|The Bellagio Hotel, Las Vegas|
It is almost three hundred miles from Santa Monica to Las Vegas. You traverse greater Los Angeles on wide concrete highways till you reach Route 15 and then at last you are out in the countryside. But it's not like Derbyshire. No green fields, quaint cottages or grazing sheep. Instead you are in a dusty desert landscape where cacti thrive and occasional joshua trees suggest you might have arrived on a different planet.
Across the Mojave Desert to the Nevada border. The traffic is light and there are sun baked mountains in the colourless distance. Our black jeep is in cruise control and the road is as straight as an arrow.
Then shimmering in the distance we see a city where no city should exist. Is it perhaps Oxford with its dreaming spires or the new Jerusalem? Palmyra or possibly The Emerald City itself? No. It's Las Vegas which in English means "The Meadows" but as we get closer we see no meadows - only a sprawling concrete settlement that owes its existence to gambling and entertainment.
Imagine that! Not a city built on steel or fishing or ship-building or banking but a city built on card games and sequins! Incredible. In 1905 the population of Las Vegas was just 25. Now it's home to 600,000 souls and always a temporary home for thousands of visitors. It is to the western world what Mecca is to Islam.
Vegas has its famous neon strip and north of that there's the old downtown area. Our budget hotel was between the two - the tastefully named Econolodge. We had two large connecting rooms and a kitchenette. Cheap and perfect for our needs.
Though I was happy enough to accompany Shirley and the kids as we wandered around Sin City, our prime reason for going there was to use it as a base for visiting the nearby Grand Canyon.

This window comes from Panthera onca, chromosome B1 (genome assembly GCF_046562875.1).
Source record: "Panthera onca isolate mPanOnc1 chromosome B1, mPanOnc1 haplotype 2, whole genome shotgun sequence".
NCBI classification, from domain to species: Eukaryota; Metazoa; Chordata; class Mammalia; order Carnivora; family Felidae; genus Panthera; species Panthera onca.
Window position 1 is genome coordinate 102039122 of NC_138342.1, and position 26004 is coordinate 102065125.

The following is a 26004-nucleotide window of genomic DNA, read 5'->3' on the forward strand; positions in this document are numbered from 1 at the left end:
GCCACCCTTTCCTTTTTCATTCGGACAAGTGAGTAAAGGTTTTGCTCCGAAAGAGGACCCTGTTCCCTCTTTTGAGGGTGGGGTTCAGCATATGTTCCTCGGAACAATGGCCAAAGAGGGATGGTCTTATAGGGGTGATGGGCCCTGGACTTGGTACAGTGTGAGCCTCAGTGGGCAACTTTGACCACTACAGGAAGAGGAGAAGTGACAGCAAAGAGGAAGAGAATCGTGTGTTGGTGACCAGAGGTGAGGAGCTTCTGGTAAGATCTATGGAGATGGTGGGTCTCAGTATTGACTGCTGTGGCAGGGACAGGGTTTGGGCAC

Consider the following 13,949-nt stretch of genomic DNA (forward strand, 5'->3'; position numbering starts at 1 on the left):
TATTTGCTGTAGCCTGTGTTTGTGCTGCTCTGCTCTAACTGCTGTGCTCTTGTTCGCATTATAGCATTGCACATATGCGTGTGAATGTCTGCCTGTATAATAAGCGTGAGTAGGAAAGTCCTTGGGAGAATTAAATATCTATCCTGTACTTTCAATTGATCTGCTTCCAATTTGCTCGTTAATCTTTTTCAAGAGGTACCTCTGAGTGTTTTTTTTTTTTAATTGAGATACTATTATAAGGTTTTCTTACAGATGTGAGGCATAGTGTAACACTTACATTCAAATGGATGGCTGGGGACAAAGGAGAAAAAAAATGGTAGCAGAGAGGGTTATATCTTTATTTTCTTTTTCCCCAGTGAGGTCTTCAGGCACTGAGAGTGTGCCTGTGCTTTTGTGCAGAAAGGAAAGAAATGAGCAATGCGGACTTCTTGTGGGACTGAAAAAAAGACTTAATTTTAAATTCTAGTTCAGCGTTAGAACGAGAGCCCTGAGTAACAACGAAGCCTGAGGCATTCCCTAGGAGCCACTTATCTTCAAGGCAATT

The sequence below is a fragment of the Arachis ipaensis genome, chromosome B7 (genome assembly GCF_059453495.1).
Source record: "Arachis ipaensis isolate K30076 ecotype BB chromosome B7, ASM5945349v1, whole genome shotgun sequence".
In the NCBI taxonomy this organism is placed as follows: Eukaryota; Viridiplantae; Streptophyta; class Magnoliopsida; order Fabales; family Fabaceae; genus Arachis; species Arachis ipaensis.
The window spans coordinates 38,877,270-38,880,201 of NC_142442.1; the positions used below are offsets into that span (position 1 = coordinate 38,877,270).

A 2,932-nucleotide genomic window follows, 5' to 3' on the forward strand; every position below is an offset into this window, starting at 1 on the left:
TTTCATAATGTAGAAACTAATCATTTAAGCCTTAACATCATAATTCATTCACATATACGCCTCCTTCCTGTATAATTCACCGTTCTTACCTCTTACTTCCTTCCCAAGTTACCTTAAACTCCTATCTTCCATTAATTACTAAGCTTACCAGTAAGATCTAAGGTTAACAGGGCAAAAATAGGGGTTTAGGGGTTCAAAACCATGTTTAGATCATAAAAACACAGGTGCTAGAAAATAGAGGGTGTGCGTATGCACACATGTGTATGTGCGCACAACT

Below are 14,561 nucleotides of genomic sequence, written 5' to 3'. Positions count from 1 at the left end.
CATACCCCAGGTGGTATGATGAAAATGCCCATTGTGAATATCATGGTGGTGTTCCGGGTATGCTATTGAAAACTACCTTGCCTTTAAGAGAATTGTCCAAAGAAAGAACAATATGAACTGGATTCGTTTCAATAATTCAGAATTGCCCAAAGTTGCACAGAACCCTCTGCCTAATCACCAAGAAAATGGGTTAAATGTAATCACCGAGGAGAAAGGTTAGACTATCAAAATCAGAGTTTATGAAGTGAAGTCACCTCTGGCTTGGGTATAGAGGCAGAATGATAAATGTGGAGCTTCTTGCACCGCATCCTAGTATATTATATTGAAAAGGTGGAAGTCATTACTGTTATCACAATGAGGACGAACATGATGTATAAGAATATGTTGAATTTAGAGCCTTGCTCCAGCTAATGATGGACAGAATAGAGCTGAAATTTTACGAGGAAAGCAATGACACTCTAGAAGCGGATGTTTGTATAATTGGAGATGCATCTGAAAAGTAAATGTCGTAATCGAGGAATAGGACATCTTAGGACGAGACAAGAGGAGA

There are lots of different ways in which tourists can experience The Grand Canyon. We had chosen to fly to it, landing on a remote airstrip near the Bar Ten Ranch. There I met a real life cowboy called, I kid you not, Hank - a lovely man in his eighties who had worked cattle all his life in the rugged hills of Arizona. He was now part of the Bar Ten furniture and enjoyed chatting with visitors from all across the world.
After a rustic cowboy lunch, we climbed aboard a rough terrain vehicle and headed down to the canyon along a dusty desert track. Then we wandered around the rim of it, high above the Colorado River and marvelled at one of the planet's greatest natural wonders.
I would have liked to wander longer but after an hour we had to get back in the ranch's open-sided vehicle ahead of our flight back to Vegas over Boulder Dam. Before flying back, we were invited to engage in some skeet shooting or what we English folk refer to as clay pigeon shooting. I have a built-in antipathy towards guns but it would have appeared churlish not to join in. The recoil on my weapon just about dislocated my shoulder and of course I missed all of my skeets by a mile. Even so it had been a magical excursion. It was early evening when we got back to the city where its seductive neon lights were already dancing.
|Boulder Dam seen on our flight to The Bar Ten Ranch|
That night Ian put a couple of quarters in a one armed bandit and won twenty bucks but I don't like casinos. They seem like alien places to me. Places I don't really understand and I would never waste money in them. After all, it is so startlingly obvious that in the end the casinos always win. Where's the fun in that?
Las Vegas is a vulgar place. I had the same feeling there that I had in Lourdes near the Pyrenees. A feeling of detachment - as if I didn't entirely belong to the race of humans I saw around me. Three nights were enough. I was happy to leave that crazy place and head out of the desert - back to California...
Will you take me as I am?